Zero Hour Cancelled After Just Three Episodes reports that ABC has pulled Zero Hour from its schedule effective immediately. Only three episodes The mid-season replacement premiered to low ratings on Thursday, February 14th and sank lower in each of its two subsequent broadcasts. Now the question becomes whether or not viewers tired of seeing shows cancelled after a handful of episodes have simply stopped tuning in? After all, why bother becoming invested in a new show when odds are it won’t last more than a few weeks?

At least Zero Hour lasted longer than Made in Jersey and Do No Harm, both of which were cancelled after just two episodes. Whenever a new show is abruptly yanked off the air so quickly it receives some coverage in the media. But has anyone run the numbers to see whether more shows this season have been pulled after two or three episodes compared to last season? Or the season before that?

2 Replies to “Zero Hour Cancelled After Just Three Episodes”

  1. How people watch TV is changing. Netflix offering the entire season of House of Cards to be watched at the viewers own speed could change “the watercooler” effect and have people screaming about spoilers.

    FX order of Anger Management of 10/90, where 10 episodes run triggers a renewal of 90 more is a reflect of how cable networks are more concerned about the problem then the Big 4.

    Will Apple and Google succeed in their new internet/TV sets?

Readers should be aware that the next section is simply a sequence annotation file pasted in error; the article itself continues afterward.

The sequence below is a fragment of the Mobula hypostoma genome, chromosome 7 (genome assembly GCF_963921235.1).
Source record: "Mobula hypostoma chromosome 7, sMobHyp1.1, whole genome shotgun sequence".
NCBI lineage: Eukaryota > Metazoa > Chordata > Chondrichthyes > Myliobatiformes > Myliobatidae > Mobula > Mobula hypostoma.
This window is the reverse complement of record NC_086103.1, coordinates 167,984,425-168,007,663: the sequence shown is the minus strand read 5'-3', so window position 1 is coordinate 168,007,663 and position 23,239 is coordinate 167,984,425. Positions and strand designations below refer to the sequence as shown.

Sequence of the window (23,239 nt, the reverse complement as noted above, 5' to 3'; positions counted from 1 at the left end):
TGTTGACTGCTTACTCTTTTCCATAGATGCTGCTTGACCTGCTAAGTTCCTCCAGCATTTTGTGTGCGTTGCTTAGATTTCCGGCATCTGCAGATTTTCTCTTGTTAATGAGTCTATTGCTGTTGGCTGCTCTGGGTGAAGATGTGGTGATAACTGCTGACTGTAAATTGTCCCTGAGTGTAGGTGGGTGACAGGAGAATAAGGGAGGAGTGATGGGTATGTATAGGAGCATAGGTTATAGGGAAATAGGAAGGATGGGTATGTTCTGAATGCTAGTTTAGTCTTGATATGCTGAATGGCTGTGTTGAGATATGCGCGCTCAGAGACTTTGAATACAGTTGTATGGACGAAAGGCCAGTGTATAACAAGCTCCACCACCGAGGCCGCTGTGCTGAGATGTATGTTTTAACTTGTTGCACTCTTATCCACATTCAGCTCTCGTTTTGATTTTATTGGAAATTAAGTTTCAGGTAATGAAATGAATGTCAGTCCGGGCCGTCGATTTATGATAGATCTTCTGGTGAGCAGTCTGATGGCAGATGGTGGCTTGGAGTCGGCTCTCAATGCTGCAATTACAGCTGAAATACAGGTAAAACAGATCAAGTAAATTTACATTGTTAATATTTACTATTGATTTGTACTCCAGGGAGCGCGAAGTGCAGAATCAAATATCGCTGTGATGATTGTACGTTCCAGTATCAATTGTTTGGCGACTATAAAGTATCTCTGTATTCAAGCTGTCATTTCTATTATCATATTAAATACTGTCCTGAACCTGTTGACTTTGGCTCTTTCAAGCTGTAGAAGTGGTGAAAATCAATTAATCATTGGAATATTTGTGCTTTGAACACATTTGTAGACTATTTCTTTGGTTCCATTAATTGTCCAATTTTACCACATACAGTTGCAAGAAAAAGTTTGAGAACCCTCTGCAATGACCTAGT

I watch the majority of scripted TV on computer (I’d watch all but cursed Person of Interest refuses to let me). This could mean more sports and live programs by the networks (unless the ratings starting counting those like me).

    Arc shows are following the lead of Justified and Fringe and closing the small arc each season. The end of Fringe’s third season was a better final episode than the series actual final episode.

    This has lead many to wait for the DVD and watch a season at a time. AMC shows such as Mad Men and Breaking Bad have benefited from this.

    As for quick cancellations, I’d claim the 70s had more quick hooks but there are more networks today so it seems like more.

  2. If viewers weren’t willing to invest their time in “LAST RESORT”, whatever made ABC executives think “ZERO HOUR” was going to be more successful? A series like “LOST” comes only once every generation….oh well, back to “WIPEOUT”.

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